Gary Oliver: I've come on a ton since leaving Hearts
Pushing Morton towards a fairytale promotion to the Ladbrokes Premiership leaves young Gary Oliver a little reluctant to speak out. He is understandably frightened that too much talk of top-flight ambitions will jinx what has hitherto been an incredible season in Inverclyde.
What he happily explains in detail is how he reached the cusp of a potentially historic achievement at Cappielow. Leaving Hearts two years ago injected his career with the fillip it needed. The 21-year-old believes he has improved tenfold as a player because he now enjoys regular first-team football every week, rather than the “kid-on” under-20 environment.
His words are no slur on Hearts specifically. Oliver remains grateful for his grounding within the Riccarton youth academy and the facilities available there. However, there comes a time in every young kid’s development when he must step into the man’s world to progress. Oliver reached that point two years ago and took the bold decision to join Queen of the South.
That and the subsequent move to Greenock to join his uncle, Jim Duffy, has been the making of him as a player.
“The best thing I did for my career was leave Hearts. I love Hearts, they’re a great club with great facilities. To push my career on I had to move club,” he told the Evening News in an exclusive interview. “I feel I’m ten times better a player now and I’ve learned so much. I’ve been enjoying playing first-team football every week. It’s just so much better.
“Any young boys who are hanging around clubs at 19 or 20, and aren’t playing regularly, I think they need to get out and play. Hearts is obviously a good club, it’s great to say, ‘I play for Hearts.’ Sometimes you need to drop down a level and it’s the best thing I’ve done.
“Under-20s is kid-on football compared to first-team. You can play under-20s all you like. I played at that level for three or four years and you just don’t learn much. You go into a first team and it’s a totally different ball game. People are fighting for win bonuses, three points, moves or whatever. I’m enjoying it so much.”
Not least because of the position Morton have muscled their way into. They are currently third in the Championship table, four points ahead of Dundee United and level with second-placed Falkirk on 48. Intriguingly, Oliver and his colleagues have two games in hand on Falkirk and one on league leaders Hibs, who are seven points better off. Morton have still to play the Easter Road club twice before the season ends.
A play-off place is all but guaranteed given fifth-placed Queen of the South are 13 points behind Morton. Naturally, thoughts of automatic promotion are beginning to creep in, and that’s when it gets edgy. Morton haven’t graced Scottish football’s top flight for almost three decades. “A few of the boys have been saying it. ‘Imagine we won the league.’ You can never tell because this season has been a fairytale so far with the number of games we’ve won. We might just be lucky enough to nick it,” said Oliver.
“Everything can change in a week, though, so we just need to secure the play-offs first. That’s the main thing. That would be an achievement for us. To win the league would be amazing. I couldn’t really explain that feeling.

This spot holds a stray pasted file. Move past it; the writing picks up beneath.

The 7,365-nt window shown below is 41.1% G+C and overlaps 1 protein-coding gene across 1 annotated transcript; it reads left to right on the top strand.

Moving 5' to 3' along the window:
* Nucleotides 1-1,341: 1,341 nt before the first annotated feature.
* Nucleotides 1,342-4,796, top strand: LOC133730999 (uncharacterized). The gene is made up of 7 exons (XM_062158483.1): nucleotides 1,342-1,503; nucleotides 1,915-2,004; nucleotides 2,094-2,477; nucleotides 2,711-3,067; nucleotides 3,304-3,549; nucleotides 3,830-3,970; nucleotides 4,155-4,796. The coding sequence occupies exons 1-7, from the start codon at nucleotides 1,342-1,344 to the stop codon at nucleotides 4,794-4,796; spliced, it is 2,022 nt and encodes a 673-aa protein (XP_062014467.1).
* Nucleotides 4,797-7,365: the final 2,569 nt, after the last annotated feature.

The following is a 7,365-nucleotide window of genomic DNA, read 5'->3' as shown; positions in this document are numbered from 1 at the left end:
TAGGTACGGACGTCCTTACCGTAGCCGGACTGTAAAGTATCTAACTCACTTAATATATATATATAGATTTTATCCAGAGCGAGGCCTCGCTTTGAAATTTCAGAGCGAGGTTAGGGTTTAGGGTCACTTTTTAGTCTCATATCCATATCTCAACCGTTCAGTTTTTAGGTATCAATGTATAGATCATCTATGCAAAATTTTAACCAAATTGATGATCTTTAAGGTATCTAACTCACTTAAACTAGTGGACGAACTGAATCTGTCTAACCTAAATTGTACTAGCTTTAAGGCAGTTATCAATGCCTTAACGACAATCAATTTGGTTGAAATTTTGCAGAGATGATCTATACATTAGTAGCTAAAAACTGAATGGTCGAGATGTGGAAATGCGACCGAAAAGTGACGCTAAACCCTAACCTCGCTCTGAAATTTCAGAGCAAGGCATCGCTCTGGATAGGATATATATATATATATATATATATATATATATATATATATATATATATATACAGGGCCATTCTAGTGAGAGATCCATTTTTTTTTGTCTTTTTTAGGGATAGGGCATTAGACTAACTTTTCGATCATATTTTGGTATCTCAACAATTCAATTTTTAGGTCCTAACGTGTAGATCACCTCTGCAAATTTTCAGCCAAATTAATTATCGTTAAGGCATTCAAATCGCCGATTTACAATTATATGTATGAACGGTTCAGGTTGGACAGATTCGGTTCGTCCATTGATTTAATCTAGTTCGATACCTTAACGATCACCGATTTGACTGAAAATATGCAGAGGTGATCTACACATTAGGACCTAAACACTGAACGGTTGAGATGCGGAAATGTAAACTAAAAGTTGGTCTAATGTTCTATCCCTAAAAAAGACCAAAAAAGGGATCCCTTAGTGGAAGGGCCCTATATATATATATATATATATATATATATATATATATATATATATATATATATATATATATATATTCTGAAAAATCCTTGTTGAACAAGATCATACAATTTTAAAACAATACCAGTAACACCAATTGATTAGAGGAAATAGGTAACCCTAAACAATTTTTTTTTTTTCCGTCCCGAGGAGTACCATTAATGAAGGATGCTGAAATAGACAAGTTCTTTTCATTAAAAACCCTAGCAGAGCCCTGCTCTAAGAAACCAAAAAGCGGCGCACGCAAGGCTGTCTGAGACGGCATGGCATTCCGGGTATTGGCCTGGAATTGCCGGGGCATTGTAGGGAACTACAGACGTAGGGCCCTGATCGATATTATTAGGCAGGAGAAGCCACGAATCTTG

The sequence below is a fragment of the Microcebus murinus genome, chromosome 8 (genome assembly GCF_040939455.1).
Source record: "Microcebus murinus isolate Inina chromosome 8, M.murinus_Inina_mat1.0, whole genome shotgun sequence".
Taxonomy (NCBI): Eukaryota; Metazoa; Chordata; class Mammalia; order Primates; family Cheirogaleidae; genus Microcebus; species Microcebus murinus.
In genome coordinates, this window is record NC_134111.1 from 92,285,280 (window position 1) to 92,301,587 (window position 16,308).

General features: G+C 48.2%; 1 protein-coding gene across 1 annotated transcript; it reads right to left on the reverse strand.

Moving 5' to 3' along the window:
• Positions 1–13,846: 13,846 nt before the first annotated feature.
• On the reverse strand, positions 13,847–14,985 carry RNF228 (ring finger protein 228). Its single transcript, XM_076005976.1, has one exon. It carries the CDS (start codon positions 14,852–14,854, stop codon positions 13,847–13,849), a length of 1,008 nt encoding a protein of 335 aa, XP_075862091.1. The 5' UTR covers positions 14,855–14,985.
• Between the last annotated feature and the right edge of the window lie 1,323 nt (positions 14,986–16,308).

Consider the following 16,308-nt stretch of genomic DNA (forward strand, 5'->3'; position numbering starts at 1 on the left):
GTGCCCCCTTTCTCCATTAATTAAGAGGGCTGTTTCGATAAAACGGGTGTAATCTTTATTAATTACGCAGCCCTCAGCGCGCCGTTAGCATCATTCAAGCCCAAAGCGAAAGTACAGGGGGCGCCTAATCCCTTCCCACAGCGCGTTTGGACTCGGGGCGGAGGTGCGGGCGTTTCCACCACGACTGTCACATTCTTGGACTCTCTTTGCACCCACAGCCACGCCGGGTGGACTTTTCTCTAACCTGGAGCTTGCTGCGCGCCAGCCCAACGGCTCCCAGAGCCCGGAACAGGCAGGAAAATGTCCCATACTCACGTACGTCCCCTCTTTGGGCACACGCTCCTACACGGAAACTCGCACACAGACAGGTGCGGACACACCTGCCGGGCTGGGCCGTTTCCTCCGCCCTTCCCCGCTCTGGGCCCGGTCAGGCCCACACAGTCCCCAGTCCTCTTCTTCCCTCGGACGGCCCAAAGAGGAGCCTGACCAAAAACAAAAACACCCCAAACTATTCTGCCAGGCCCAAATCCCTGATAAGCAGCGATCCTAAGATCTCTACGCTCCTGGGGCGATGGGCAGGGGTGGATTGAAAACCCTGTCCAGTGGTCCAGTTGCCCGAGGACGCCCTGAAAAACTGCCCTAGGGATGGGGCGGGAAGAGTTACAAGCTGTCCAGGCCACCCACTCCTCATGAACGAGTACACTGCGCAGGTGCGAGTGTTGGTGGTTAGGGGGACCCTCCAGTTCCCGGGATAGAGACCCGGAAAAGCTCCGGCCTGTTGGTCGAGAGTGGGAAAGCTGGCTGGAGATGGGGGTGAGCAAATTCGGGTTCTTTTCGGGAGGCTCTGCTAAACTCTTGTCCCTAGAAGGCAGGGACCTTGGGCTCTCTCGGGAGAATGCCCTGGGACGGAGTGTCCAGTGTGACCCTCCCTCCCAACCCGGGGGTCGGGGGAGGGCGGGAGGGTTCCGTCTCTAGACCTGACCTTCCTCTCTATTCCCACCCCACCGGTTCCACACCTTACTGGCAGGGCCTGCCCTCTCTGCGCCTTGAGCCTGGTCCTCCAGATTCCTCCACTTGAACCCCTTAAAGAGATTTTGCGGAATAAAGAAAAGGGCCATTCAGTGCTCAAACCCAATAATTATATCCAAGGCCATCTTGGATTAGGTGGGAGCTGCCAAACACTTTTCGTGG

“We’ve got two games in hand on Falkirk and Hibs are seven points in front of us. We’ve still to play Hibs twice. It’s been a strange season. If you told us at the start of the season we’d come this far, all the boys would have bitten the hand off you. We’ve been grinding out great results, a few one-nils and a few draws.
“It’s a young squad, everybody’s fit and we’re good athletes. We have a good manager who is helping us become better players. I think we’ve got all the ingredients. All the boys are close, which you’ve probably heard about.
“You don’t want to jinx it, though. I don’t think there’s much difference in standard between the teams in this league. Maybe Hibs are slightly better but they’re not miles away from everyone else. It’s not like we can’t beat them or can’t get a result there. We’ll give Hibs a hard game. We’ve got two games against them before the season ends.”
It is still too soon to get carried away, however difficult that is. “I think it’s a bit too early. There are nine games left so we just need to keep being consistent. That’s one thing we have been this year is really consistent and that’s brought us to the stage we’re at just now.
“I don’t want to say anything too soon in case I jinx it or things don’t go to plan.”
Urging Morton on is a healthy support base from Port Glasgow, through Greenock and Gourock and down the Inverclyde coast.
“At the start of the season we had a few bad results and I think the fans were a bit down at that time. They got behind us, though, and they’ve supported us really well,” said Oliver. “They took thousands of fans to Hampden for the League Cup semi-final against Aberdeen. That’s fantastic for a club of Greenock Morton’s size. The supporters have been great for me, I’ve had some nice messages from them, so I’m delighted with that.”
Imagine the messages if he slays Hibs twice before the season ends? Come to that, there would be a few congratulations from Tynecastle as well.
“I don’t really look at it that way. I’m just concentrating on Morton now,” said Oliver with utmost diplomacy. “I want to do as well as I can in every game, whether it’s against Hibs or whoever. I’ll play my game and work hard. I’ve got another year here because I signed a two-year deal at the start of the season.”
Might he spend the second year of that agreement with Morton in the Premiership? Stranger things have happened.